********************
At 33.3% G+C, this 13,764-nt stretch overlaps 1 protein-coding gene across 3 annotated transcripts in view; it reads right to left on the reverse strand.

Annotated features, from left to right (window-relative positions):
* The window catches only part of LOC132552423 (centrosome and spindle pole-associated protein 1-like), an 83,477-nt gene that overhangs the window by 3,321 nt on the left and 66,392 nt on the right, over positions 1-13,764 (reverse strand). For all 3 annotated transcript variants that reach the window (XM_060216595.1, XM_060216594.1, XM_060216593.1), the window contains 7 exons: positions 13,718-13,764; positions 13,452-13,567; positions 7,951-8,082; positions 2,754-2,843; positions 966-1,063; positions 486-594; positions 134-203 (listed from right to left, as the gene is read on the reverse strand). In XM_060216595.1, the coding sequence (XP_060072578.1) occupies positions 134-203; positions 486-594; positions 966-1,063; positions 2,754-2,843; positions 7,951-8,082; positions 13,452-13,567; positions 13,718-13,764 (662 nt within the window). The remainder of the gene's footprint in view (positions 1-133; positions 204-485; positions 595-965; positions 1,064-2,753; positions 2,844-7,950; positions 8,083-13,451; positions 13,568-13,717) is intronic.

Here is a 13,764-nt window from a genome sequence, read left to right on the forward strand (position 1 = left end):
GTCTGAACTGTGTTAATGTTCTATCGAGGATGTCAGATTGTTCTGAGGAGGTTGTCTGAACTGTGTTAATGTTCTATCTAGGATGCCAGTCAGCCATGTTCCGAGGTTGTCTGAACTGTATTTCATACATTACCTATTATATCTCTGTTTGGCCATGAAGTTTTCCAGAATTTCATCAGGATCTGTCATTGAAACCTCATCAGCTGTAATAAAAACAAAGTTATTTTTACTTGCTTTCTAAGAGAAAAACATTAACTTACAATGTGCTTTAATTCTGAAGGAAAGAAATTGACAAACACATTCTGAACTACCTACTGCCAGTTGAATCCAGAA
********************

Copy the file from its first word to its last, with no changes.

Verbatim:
At 33.3% G+C, this 13,764-nt stretch overlaps 1 protein-coding gene across 3 annotated transcripts in view; it reads right to left on the reverse strand.

Annotated features, from left to right (window-relative positions):
* The window catches only part of LOC132552423 (centrosome and spindle pole-associated protein 1-like), an 83,477-nt gene that overhangs the window by 3,321 nt on the left and 66,392 nt on the right, over positions 1-13,764 (reverse strand). For all 3 annotated transcript variants that reach the window (XM_060216595.1, XM_060216594.1, XM_060216593.1), the window contains 7 exons: positions 13,718-13,764; positions 13,452-13,567; positions 7,951-8,082; positions 2,754-2,843; positions 966-1,063; positions 486-594; positions 134-203 (listed from right to left, as the gene is read on the reverse strand). In XM_060216595.1, the coding sequence (XP_060072578.1) occupies positions 134-203; positions 486-594; positions 966-1,063; positions 2,754-2,843; positions 7,951-8,082; positions 13,452-13,567; positions 13,718-13,764 (662 nt within the window). The remainder of the gene's footprint in view (positions 1-133; positions 204-485; positions 595-965; positions 1,064-2,753; positions 2,844-7,950; positions 8,083-13,451; positions 13,568-13,717) is intronic.

Here is a 13,764-nt window from a genome sequence, read left to right on the forward strand (position 1 = left end):
GTCTGAACTGTGTTAATGTTCTATCGAGGATGTCAGATTGTTCTGAGGAGGTTGTCTGAACTGTGTTAATGTTCTATCTAGGATGCCAGTCAGCCATGTTCCGAGGTTGTCTGAACTGTATTTCATACATTACCTATTATATCTCTGTTTGGCCATGAAGTTTTCCAGAATTTCATCAGGATCTGTCATTGAAACCTCATCAGCTGTAATAAAAACAAAGTTATTTTTACTTGCTTTCTAAGAGAAAAACATTAACTTACAATGTGCTTTAATTCTGAAGGAAAGAAATTGACAAACACATTCTGAACTACCTACTGCCAGTTGAATCCAGAA